The international community has begun cracking down on the few countries left that allow whaling. Japan was recently ordered by the UN to stop its annual whale hunt. And the United States recently imposed a series of "diplomatic measures" against Iceland, in the hopes of encouraging the country to abandon whaling.

In a message sent to Congress, the President acknowledged that Iceland's actions jeopardize the survival of the fin whale, which is listed in the Convention on International Trade in Endangered Species of Wild Fauna and Flora (CITES) as among the species most threatened with extinction. Iceland’s actions were also found to undermine multilateral efforts to ensure greater worldwide protection for whales.

This decision comes two-and-a-half years after the President first ordered diplomatic measures against Iceland for engaging in commercial whaling in violation of the worldwide commercial whaling ban. Despite those measures, Iceland continues to kill whales—killing 35 minke whales and 134 endangered fin whales in 2013 alone—as well as export whale meat and blubber. A massive shipment of 2,000 tons of whale products is currently en route from Iceland to Japan.

But Iceland doesn't seem to be moved. Reykjavik's English-language alternative weekly, The Grapevine, published the results of a poll that indicates Iceland's love of whaling (be warned: the article is accompanied by a gross whaling-related photo):

Vísir reports that, according to a Gallup poll conducted on behalf of the International Fund for Animal Welfare (IFAW), 73% of Icelanders believe it is important that whaling be conducted humanely. 59.3% also believe whaling is already done humanely.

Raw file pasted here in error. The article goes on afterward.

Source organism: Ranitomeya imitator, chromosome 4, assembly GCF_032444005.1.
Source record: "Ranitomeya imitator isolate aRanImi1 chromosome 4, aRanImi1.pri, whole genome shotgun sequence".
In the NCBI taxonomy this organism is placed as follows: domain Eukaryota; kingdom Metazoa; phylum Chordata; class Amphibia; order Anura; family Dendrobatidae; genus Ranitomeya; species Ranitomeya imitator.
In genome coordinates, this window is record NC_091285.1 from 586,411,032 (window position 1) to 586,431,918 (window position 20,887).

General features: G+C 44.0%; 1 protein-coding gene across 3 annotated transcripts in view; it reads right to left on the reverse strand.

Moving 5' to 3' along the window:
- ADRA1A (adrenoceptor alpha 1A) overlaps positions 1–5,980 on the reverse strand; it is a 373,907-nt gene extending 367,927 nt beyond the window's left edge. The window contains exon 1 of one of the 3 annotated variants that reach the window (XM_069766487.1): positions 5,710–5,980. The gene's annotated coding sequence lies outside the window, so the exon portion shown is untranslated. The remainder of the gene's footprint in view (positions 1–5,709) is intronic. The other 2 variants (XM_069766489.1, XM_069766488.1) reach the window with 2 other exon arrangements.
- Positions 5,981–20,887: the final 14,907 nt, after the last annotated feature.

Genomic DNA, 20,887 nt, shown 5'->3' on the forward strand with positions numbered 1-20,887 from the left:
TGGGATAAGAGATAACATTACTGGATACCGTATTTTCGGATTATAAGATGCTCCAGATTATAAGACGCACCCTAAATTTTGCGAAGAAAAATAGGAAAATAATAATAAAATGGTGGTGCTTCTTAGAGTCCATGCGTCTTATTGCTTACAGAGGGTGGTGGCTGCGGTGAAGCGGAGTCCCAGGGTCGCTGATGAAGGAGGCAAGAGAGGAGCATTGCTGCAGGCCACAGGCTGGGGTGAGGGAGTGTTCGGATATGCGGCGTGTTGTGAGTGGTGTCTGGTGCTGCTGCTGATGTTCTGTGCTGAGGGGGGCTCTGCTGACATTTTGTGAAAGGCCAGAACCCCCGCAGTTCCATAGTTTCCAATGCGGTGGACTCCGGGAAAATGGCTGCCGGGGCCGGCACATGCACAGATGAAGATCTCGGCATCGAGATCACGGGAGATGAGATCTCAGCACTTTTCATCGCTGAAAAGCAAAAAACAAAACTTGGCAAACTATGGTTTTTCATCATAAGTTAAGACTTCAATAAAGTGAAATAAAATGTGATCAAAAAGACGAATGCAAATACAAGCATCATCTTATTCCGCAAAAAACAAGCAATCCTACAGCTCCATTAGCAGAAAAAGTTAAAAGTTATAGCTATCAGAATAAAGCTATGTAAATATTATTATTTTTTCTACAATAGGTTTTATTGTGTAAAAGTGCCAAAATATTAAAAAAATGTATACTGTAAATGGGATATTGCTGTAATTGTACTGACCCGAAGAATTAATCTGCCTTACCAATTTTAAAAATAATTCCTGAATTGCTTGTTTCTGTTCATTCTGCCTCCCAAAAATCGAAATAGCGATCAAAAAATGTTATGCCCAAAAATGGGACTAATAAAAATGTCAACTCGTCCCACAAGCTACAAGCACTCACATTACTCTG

The word "humane" is all about feeling good, though: A Google translation of that Vísir page says that there is "no international definition of what constitutes humane hunting of wild mammals." It's no surprise that Icelanders are in denial about a major part of their culture. People love familiarity and fear change, especially when it's being forced by people from outside their community. And it's not just Iceland, and it's not just whales: I freely admit that I've got the same "humane" blinders on when it comes to cows and chickens.

But I think this Icelandic cultural blindness for whaling is a useful demonstration of cultural resistance to change. It happens all the time in Seattle. Again and again as a city, we've been opposed to a plastic bag ban, we've opposed some ridiculous "war on cars," we've opposed density. But when the change finally comes, after all the grumbling, the world doesn't end. The sky hasn't fallen because restaurant owners are forced to offer paid sick leave. Nobody has died from all the microbes living in their "unsanitary" reusable bags. Maybe the next time we feel a knee-jerk negative response to some proposed change, we'd be wise to think of the majority of Icelanders, with their uninformed defense of the "humane" whaling industry.